The Nanavati Case: Retold once every few years, India’s most scandalous murder trial -- involving a dashing naval commander, his beauteous wife and a rich, brash young lover -- gets an encore, this time in a book by editor and professional punster Bachi Karkaria. Juggernaut, May.
 
Nobody Killed Her: Who killed Rani Shah -- Nazo, her personal assistant; Balgodi, her scheming husband; or Major Q of the ISI? Crimes that cannot be solved in real-life find a dark echo in Pakistani debutante Sabyn Jhaveri’s thriller. Harper Collins, January

 
The Parrots Of Desire: 3,000 Years Of Indian Erotica: Editor Amrita Narayanan wrote the super-sexy A Pleasant Kind Of Heavy And Other Stories a couple of years ago. She now does a bang-up job – excuse us – of surveying the landscape of subcontinental desire, from Muddupalani to Manto. Aleph, summer.
 
Phantom Africa: A “towering classic” of modern French literature, composed by Michel Leiris, “secretary-archivist” of an anthropological tour of western Africa, arrives in English for the first time. Seagull Books, April.
 
Portrait Of An Artist: Painter Ila Pal was sent off on a sketching trip with MF Husain at the tender age of 22. Her biography of him claims to be an attempt at unravelling the enigma of the great man. (Pal also wrote another, now-obscure biography of MF Husain in the 1990s -- we wonder how many of the anecdotes are reprinted?) Harper Collins, April.
 
Pukka Indian: This history of India in 100 objects is curated and written by product designer and perfumer Jahnavi Dameron Nandan, with photographs by Shivani Singh, and the directorial eye of Aradhana Seth, who’s consulting with the project. The objects are meant to tell us the story of India via design, and will include everything from the lota to the Jaipur foot. Roli Books, June.
 
The Ring Of Truth And Other Myths Of Sex And Jewelry: A whip-smart scholarly history of rings and what you put them on is the work of no less an intellectual than Wendy Doniger, much loved (and reviled) for her monumental work on Hindu history and intellectual thought. Speaking Tiger, May. 
 
Seven Sixes Are Forty-Three: The novel that made angry young Kiran Nagarkar a (Marathi-speaking) household name is a slippery modernist work that delighted and/or enraged everyone who read it back in the 1970s. Shubha Slee’s translation, long considered lost to the 21st century, finally gets a new edition. Harper Collins, April.
 
Shadow Armies: Journalist Dhirendra K Jha promises to answer all the questions, and unveil all the secrets, behind the inner workings of the RSS and the Sangh Parivar. Knicker-boxers. Juggernaut, April.
 
Songs For Siva: Scholar Vinaya Chaitanya translates the path-breaking Kannada poetry of twelfth-century mystic and feminist avant la lettre Akka Mahadevi. Harper Collins, March.
 
South Haven: Hirsh Sawhney, the editor of Delhi Noir, makes his debut with a disquieting story about a young man in the thrall of violence in a New England suburb, and his father, a depressive who finds refuge in Hindu fundamentalism. Pankaj Mishra hails his “power of insight.” Harper Collins, February.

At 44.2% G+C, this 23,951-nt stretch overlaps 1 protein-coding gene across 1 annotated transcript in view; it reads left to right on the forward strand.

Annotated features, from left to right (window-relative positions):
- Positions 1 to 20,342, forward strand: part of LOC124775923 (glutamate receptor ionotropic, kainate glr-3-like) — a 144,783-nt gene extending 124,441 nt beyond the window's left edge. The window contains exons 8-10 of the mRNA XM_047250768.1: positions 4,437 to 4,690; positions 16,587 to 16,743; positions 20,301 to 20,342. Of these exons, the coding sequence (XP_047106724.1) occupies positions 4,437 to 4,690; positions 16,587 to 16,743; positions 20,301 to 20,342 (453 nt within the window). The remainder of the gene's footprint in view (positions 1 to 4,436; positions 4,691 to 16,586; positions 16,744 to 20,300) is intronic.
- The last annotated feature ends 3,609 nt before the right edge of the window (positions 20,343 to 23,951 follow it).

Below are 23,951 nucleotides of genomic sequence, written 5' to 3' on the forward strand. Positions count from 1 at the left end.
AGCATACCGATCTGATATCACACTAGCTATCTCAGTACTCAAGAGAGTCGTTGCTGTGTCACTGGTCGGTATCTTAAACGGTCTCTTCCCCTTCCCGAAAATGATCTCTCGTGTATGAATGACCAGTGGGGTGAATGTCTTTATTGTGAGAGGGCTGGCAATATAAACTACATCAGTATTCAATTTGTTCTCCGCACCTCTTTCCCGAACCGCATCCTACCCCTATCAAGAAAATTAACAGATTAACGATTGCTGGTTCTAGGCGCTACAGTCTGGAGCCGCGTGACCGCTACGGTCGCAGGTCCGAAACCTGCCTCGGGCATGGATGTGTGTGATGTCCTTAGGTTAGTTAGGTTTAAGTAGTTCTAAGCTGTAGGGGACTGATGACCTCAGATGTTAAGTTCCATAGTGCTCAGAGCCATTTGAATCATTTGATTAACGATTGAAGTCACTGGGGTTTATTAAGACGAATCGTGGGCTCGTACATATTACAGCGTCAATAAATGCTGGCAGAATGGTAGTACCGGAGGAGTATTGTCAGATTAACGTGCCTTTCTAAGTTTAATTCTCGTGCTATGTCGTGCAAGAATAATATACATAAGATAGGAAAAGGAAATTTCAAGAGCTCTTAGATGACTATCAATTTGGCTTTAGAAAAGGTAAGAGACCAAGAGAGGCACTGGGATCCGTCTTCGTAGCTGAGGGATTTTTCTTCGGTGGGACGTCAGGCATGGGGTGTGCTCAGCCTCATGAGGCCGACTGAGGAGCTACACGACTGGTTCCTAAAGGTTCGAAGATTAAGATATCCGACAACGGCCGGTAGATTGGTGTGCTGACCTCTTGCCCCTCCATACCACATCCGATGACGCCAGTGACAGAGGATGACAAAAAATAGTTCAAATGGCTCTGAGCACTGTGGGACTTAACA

Suspected Poems: Gulzar sa’ab’s political poems are collected in an English translation – some of them for the first time – by Pavan K Varma. Penguin Random House, January.


A new Arun Shourie book is like a gift from an eccentric scientist. You’ll never know if you’re getting something nice or nasty, but at least it will never be less than interesting.

 
Two Saints: Speculation Around and About Them: A new Arun Shourie book is like a gift from an eccentric scientist. You’ll never know if you’re getting something nice or nasty, but at least it will never be less than interesting. In this book, Shourie links neuroscience and medicine with the visions of two influential Hindu saints, Ramakrishna Paramahamsa and Ramana Maharishi. Harper Collins, April.
 
The Wall: Tradition, subversion, the slow creep of modernity and forbidden fruit: many exciting things come together in journalist Sowmya Aji’s debut work of fiction set in rural Karnataka. Harper Collins, March.
 
What It Means To Be Indian: It doesn’t even matter that this book is the work of one of the country’s best-known sociologists, Veena Das – so many people are now dying for an answer to this question that any attempt at a response deserves to be read. Aleph, monsoon. 
 
When Crime Pays: Money And Muscle In Indian Politics: High nerdiness from political scientist Milan Vaishnav, who studies the links between crime and politics in Indian democracy and comes up with what is being called an “eye-opening” argument. Harper Collins, June.
 
When I Hit You: Meena Kandasamy returns with another novel, this one a searing story about the abusive marriage of a young woman to a leftwing college teacher who is determined to break her. Juggernaut, June.
 
Who Me, Poor?: Journalist Gayatri Jayaraman’s viral Buzzfeed article, origin of a thousand Twitter jokes and the hashtag #UrbanPoor, gets the longform treatment. Jayaraman takes a hard look at why so many young, upwardly mobile Indians are also broke. Bloomsbury India, June.
 
An Unsuitable Boy: Popular personal columnist Karan Johar gets together with noted journalist and translator Poonam Saxena to write a memoir that they say will be honest, and we think will be tongue-in-cheek. Will we get basketball-Anjali or chiffon-sari-Anjali? Penguin Random House, January.
 
Zelaldinus: Emperor Akbar’s giant chessboard at Fatehpur Sikri stages a glittering historical pageant, controlled by Akbar himself -- and by the tourist and narrator “Irv.” Basically, if you asked yourself what I Allan Sealy was up to all these years, this list is the answer. Aleph, summer.